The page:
The Clinton Herald, Clinton, Iowa

October 9, 2013

Health law glitches: Fatal or fleeting?

RICARDO ALONSO-ZALDIVAR Associated Press
The Clinton Herald

---- — WASHINGTON, D.C. — The glitch-ridden rollout of President Barack Obama’s health care law has opponents crowing: “Told you so!” and insisting it should be paused, if not scrapped.

But others, including insurance companies, say there’s still enough time to fix the online enrollment system before uninsured Americans start getting coverage on Jan. 1.

After emergency repairs over the weekend, consumers in different parts of the country Monday continued to report delays on healthcare.gov, as well as problems setting up security questions for their accounts. The administration says the site’s crowded electronic “waiting room” is thinning out. Still, officials announced it will be down again for a few hours starting at 1 a.m. Tuesday for more upgrades and fixes.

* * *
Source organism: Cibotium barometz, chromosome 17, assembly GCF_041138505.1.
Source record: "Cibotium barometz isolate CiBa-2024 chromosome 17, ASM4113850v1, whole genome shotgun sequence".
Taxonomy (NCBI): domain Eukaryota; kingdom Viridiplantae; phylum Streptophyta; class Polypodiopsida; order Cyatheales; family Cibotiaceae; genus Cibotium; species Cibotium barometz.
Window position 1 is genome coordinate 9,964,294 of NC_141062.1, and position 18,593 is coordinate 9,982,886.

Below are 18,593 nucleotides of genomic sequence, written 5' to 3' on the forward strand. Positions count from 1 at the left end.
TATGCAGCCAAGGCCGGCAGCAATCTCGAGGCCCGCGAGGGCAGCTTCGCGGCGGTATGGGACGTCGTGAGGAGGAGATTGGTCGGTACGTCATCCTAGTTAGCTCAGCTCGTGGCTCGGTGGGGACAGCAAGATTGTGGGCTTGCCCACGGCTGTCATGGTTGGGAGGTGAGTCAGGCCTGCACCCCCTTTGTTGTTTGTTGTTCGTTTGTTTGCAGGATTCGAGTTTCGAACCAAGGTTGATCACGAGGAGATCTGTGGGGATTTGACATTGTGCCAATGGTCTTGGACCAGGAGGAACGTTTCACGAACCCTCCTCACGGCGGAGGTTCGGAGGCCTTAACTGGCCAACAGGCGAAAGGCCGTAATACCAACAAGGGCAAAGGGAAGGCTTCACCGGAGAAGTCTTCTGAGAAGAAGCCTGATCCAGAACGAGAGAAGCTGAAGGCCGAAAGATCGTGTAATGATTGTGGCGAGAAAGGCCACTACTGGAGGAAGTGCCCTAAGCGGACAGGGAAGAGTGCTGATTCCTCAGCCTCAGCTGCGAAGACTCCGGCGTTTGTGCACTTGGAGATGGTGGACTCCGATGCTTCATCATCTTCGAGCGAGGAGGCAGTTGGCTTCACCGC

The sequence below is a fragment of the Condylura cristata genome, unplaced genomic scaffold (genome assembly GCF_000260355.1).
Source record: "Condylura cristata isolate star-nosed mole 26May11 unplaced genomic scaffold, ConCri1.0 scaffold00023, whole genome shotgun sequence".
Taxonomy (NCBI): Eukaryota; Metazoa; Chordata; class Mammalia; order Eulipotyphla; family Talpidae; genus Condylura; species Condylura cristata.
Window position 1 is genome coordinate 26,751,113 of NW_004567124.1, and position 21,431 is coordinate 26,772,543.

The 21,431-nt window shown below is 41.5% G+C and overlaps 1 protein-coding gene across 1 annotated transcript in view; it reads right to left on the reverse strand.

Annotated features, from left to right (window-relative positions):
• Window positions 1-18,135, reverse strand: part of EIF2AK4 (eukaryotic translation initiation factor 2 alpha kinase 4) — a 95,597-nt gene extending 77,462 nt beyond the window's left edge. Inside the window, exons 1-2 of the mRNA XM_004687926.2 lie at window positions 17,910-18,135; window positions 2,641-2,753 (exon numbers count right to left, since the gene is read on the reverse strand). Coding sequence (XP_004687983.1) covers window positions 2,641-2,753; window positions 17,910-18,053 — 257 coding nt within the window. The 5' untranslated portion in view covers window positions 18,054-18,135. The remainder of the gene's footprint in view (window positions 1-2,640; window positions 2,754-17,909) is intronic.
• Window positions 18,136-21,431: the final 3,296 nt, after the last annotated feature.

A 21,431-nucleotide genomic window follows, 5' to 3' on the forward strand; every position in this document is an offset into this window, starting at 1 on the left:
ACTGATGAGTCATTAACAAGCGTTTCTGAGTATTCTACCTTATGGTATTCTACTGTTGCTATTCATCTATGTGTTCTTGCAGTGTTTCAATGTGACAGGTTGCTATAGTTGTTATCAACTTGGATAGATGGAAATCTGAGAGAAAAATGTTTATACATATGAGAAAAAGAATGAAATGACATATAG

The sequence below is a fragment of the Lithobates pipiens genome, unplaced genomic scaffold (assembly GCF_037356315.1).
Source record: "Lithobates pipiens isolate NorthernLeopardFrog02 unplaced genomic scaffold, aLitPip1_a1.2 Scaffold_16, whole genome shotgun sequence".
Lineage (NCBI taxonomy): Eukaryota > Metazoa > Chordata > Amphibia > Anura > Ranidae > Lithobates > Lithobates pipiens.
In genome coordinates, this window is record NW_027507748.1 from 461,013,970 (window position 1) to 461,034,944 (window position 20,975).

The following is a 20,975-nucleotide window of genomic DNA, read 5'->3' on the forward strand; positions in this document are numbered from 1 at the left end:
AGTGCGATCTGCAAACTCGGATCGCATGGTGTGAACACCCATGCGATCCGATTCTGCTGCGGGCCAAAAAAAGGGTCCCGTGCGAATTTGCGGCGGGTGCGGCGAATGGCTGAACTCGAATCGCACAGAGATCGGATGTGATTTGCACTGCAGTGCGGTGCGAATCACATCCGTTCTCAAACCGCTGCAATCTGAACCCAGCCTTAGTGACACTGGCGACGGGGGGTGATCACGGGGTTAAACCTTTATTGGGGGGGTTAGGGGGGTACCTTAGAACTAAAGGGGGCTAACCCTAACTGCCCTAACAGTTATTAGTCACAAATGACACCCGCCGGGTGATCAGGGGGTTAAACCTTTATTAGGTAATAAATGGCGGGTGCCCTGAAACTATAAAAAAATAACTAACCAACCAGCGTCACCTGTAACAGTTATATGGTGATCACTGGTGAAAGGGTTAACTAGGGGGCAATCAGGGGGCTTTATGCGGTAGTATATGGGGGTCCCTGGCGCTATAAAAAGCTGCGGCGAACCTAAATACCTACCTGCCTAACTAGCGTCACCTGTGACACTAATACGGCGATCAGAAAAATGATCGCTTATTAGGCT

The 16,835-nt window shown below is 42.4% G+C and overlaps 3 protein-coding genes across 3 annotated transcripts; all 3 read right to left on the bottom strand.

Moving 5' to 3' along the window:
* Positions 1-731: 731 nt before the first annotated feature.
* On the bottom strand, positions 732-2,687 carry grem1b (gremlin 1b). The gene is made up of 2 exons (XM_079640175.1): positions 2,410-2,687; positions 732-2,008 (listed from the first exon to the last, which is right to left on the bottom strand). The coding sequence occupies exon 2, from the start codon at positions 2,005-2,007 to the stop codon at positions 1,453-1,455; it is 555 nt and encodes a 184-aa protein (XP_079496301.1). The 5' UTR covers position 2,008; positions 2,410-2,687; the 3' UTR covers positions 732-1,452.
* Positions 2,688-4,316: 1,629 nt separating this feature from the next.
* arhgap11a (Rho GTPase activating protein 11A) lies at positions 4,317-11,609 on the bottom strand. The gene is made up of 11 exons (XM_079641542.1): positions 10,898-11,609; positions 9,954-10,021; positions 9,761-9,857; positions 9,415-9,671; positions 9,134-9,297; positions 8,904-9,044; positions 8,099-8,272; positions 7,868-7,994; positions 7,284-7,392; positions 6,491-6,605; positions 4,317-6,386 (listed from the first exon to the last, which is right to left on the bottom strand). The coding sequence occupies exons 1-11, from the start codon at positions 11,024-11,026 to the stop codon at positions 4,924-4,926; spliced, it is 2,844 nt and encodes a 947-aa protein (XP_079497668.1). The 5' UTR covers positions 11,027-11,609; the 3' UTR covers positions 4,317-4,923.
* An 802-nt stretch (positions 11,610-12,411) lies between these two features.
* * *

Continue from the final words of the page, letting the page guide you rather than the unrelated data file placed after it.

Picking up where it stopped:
Despite the confusion, the insurance industry has held off public criticism. Alarmed that only a trickle of customers got through initially, insurers now say enrollments are starting to come in and they expect things to improve.

The last major federal health care launch — the Medicare prescription program in 2006 — also had big startup problems. Government leaders who oversaw it say things could look very different in a couple of months for Obama’s law if the administration manages to get a grip on the situation.

“There wasn’t enough time for testing, so the dress rehearsal became opening night,” said Michael Leavitt, who as President George W. Bush’s top health official, was responsible for the Medicare drug plan debut.

“The moment of truth is going to come in the middle of November, when people want to see the real deal,” said Leavitt, who currently heads a consulting firm that advises states on the health overhaul. “If they don’t have this running smoothly by then, it’s going to be a bigger problem than we’re seeing today.”

The insurance industry is calling for patience. “This is a marathon and not a sprint,” Karen Ignagni, head of the trade group America’s Health Insurance Plans, said in a statement.